North American Network Operators Group

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Re: Cisco DS3 Questions..

  • From: Christopher A. Woodfield
  • Date: Thu Feb 21 14:13:16 2002

There's no reason to use frame-relay encapsulation unless you're actually going 
through a frame network.

For point-to-point circuits, from Cisco to Cisco, HDLC is the best choice, but 
it's proprietary (although Juniper has a Cisco HDLC mode). For 
anything else, I'd recommend PPP. 


On Thu, Feb 21, 2002 at 01:46:44PM -0500, Gyorfy, Shawn wrote:
> Since the topic exploded, what are your opinions on encapsulation of leased
> line DS3s.  We currently use Frame Relay for out Point to Point DS3
> connections.  Personally, I don't know why we use FR as our encapsulation,
> and so the question to all.  If you are running Cisco to Cisco, would it be
> wise to run HDLC or PPP?  Our DS3s' here are hardly maxed out, 15% or so, so
> I'm not complaining about the few extra bits I can squeeze out them but
> maybe that 15% can shrink to 10% with less overhead.  Opinions or examples
> of life appreciated.  
> Thanks
> shawn  
> -----Original Message-----
> From: Iljitsch van Beijnum [mailto:[email protected]] 
> Sent: Wednesday, February 20, 2002 4:28 PM
> To: Jon Mansey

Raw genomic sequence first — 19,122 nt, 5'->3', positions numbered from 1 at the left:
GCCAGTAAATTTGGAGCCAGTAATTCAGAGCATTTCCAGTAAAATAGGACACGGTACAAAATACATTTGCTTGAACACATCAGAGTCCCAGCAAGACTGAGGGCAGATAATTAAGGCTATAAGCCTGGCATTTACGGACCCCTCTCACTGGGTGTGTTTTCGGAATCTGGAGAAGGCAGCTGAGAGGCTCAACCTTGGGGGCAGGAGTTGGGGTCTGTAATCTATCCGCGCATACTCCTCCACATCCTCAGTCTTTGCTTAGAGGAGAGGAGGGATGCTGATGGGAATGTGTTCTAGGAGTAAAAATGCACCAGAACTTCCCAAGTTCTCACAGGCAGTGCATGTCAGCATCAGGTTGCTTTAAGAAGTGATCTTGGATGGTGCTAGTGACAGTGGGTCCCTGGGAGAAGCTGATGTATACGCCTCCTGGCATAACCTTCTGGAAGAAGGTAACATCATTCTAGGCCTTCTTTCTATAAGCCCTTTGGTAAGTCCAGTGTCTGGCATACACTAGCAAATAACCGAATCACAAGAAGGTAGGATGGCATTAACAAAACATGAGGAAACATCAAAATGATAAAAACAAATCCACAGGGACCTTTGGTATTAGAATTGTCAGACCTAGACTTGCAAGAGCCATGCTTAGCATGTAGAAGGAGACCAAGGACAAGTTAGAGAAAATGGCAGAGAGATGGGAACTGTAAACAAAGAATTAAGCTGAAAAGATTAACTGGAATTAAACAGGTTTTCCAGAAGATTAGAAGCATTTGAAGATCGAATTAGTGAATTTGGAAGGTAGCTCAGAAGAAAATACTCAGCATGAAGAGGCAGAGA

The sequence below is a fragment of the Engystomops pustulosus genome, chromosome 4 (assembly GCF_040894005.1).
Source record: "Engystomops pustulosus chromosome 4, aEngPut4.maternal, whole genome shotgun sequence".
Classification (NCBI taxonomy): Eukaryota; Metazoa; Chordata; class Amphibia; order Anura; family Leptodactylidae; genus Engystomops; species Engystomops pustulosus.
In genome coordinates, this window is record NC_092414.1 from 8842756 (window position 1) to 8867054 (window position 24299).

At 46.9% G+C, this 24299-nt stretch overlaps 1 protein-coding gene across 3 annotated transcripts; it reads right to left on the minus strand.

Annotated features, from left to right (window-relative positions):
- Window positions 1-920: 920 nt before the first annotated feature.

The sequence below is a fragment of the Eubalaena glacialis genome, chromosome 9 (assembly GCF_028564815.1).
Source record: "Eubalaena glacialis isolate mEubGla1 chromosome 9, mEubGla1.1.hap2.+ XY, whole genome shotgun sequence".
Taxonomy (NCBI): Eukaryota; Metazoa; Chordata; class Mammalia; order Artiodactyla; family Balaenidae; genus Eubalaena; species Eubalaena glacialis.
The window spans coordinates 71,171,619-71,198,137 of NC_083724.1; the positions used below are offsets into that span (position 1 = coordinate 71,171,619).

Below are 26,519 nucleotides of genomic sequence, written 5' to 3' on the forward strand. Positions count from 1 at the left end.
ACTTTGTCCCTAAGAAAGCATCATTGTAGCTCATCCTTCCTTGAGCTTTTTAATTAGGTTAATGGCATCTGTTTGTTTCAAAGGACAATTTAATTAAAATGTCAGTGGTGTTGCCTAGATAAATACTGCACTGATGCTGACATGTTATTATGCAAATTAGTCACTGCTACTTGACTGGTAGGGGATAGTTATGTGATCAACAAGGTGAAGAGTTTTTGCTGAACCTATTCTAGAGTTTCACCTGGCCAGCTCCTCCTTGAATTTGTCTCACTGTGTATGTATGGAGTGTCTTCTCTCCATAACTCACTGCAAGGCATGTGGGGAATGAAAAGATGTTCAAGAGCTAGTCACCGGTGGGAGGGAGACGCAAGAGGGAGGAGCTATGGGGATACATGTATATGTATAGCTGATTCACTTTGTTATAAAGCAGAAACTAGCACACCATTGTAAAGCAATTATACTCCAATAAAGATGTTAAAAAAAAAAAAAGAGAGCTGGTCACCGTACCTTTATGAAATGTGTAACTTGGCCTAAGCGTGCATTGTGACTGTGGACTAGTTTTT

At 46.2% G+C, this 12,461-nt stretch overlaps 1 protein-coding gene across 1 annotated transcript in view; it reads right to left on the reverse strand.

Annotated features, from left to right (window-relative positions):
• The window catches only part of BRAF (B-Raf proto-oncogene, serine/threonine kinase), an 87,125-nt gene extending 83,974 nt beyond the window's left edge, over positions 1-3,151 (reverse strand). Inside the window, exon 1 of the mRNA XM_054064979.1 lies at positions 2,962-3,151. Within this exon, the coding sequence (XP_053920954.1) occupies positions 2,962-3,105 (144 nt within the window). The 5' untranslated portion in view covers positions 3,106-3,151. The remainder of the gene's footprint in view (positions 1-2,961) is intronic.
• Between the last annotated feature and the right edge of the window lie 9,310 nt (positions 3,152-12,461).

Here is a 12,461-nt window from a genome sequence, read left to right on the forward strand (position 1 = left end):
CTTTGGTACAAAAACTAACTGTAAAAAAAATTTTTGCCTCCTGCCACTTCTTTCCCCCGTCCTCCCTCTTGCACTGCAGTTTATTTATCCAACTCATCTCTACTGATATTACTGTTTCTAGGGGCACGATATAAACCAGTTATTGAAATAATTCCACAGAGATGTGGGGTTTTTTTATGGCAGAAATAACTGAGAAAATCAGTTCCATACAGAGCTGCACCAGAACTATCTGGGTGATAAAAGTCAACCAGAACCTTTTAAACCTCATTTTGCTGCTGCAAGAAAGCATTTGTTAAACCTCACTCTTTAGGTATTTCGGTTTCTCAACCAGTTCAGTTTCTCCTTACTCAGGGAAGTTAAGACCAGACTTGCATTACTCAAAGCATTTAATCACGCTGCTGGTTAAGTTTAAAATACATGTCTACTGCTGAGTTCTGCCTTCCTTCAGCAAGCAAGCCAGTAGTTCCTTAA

> Cc: [email protected]
> Subject: Re: Cisco PPP DS-3 limitations - 42.9Mbpbs?
> On Wed, 20 Feb 2002, Jon Mansey wrote:
> > OMG! Arent we missing the point here? What about never running links above
> > 60% or so to allow for bursts against the 5 min average, and <shudder>
> > upgrading or adding capacity when we get too little headroom.
> > And here we are, nickel and diming over a few MBps near to 45M on a DS3...
> And why not? Obviously there is a reason why they're not upgrading,
> because there is plenty of traffic to fill up a second or faster circuit
> if packets are being dropped because of congestion. (Which has not been
> confirmed so far.)
> There shouldn't be any problems pushing a DS3 well beyond 99% utilization,
> by the way. With an average packet size of 500 bytes and 98 packets in the
> output queue on average, 99% only introduces a 9 ms delay. The extra RTT
> will also slow TCP down, but not in such a brutal way as significant
> numbers of lost packets will. Just use a queue size of 500 or so, and
> enable (W)RED to throttle back TCP when there are large bursts.

Christopher A. Woodfield		[email protected]

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